Review: The Spirituality of Wine

Gisela Kreglinger. The Spirituality of Wine. Grand Rapids: W. B. Eerdmans, 2016. 300 pages. $24.00.

Gisela Kreglinger’s The Spirituality of Wine is as rife with careful research as it is with food for thought.[1] The book’s main claim can be (albeit unjustly) boiled down to the notion that a well-crafted expressive wine is a vehicle whereby the Christian can begin to understand herself in relation to God and the entirety of His creation. Provided that the Christian approaches the wine contemplatively.[2] This thesis is supported not only through ample evidence from Christian teaching- perhaps most strikingly through evoking the powerful symbolism and historical significance of the Eucharist.[3] Kreglinger also draws evidence from her many interviews with various vintners who have developed a deep (dare I say it?) mystical connection with creation through the caring of their vines as well as from her own experience growing up on a vineyard in Franconia.[4] Whilst Kreglinger gears her arguments towards Christianity, I shall presently argue that The Spirituality of Wine bears important lessons for non-Christians.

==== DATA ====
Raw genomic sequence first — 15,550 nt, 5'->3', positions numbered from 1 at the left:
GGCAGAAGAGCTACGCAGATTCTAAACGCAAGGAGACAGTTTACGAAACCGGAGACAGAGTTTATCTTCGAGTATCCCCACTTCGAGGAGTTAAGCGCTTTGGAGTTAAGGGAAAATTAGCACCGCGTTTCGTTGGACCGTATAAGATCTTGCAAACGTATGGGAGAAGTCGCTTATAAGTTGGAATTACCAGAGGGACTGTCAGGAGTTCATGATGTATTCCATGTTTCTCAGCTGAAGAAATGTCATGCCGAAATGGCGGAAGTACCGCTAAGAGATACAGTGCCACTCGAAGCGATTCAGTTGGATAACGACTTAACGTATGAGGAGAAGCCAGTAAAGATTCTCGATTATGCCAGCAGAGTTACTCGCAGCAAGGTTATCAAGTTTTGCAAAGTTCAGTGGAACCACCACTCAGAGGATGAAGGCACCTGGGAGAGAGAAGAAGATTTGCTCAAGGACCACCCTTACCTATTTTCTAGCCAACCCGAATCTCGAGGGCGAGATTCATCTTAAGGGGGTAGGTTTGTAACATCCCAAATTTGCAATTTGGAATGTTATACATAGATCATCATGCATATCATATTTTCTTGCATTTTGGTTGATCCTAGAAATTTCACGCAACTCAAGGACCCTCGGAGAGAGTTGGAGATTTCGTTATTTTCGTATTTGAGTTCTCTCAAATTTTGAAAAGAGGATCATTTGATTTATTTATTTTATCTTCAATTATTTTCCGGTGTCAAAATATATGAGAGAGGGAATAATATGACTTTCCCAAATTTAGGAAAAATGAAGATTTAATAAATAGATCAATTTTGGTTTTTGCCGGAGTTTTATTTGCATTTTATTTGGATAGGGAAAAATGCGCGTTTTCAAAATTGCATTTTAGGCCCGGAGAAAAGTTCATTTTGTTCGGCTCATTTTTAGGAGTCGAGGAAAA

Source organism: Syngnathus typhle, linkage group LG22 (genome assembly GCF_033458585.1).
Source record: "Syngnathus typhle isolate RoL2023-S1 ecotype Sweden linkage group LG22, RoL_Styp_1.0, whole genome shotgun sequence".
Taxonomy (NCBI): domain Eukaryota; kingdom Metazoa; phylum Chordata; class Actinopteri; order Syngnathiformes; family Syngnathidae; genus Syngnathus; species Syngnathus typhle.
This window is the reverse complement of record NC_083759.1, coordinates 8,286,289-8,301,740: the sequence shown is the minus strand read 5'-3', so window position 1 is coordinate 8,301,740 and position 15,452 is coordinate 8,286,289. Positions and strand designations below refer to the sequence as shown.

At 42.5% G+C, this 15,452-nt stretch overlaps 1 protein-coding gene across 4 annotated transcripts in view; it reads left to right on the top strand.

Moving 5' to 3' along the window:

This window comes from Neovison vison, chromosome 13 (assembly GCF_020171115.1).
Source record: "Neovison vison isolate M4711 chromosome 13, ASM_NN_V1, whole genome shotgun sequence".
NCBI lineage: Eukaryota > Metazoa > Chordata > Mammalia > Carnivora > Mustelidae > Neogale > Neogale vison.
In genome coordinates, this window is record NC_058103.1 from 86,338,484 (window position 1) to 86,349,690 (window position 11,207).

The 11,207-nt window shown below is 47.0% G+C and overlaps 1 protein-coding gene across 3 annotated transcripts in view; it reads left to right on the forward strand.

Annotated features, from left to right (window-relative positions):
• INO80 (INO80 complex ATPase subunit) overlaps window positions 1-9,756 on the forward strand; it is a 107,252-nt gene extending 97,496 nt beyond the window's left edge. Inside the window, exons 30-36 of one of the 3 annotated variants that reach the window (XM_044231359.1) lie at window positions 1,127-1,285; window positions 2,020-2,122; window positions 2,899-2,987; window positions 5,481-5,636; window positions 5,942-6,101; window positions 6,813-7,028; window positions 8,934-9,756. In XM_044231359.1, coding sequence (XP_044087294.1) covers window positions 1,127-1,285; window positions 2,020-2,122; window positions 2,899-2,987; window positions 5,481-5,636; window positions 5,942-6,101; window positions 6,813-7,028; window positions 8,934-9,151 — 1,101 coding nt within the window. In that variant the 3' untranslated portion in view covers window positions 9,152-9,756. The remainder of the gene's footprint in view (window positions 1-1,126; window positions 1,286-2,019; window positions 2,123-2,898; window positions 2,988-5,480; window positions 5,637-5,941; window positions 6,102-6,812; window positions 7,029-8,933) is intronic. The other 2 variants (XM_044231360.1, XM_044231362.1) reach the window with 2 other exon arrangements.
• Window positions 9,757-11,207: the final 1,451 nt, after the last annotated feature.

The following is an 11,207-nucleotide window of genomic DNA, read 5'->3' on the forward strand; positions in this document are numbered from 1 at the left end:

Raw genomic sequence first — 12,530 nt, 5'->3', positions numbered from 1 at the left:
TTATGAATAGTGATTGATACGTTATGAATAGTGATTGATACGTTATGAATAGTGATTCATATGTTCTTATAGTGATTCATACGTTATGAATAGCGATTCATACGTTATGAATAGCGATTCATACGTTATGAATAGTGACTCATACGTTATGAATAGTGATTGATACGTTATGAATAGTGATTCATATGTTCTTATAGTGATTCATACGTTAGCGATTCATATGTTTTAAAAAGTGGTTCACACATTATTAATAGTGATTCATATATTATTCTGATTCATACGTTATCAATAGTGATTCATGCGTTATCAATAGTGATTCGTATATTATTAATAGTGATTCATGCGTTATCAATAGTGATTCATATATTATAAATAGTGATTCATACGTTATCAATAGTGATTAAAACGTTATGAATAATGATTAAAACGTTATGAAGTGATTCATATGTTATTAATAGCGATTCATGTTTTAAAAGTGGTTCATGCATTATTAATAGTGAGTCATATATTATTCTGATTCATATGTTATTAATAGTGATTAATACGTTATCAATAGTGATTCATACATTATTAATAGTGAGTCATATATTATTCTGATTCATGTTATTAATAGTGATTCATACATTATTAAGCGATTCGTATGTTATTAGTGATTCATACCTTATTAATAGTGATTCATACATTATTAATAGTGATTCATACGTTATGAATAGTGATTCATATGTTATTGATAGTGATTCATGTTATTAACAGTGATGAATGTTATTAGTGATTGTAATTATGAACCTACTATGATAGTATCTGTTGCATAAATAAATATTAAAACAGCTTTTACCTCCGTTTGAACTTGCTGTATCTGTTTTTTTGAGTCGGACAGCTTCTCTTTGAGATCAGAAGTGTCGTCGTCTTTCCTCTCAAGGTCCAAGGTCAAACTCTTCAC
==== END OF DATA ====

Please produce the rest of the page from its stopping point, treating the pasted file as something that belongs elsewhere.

Kreglinger’s book at once calls us to be awe-struck with the mundane and to be humbled. It reminds us that we are creatures of the earth and of the possibility of a profoundly meaningful life within this earth. As a wine connoisseur and moral philosopher (broadly construed), and very decidedly neither a Christian nor theologian, I deem this to be of the utmost importance if we are ever to stake a guess as to what it means to be human. This has significant moral implications, especially when answering Socrates’s age-old question about how we, as human beings, ought to go about leading the good life. A question which concerns all humans, incidentally.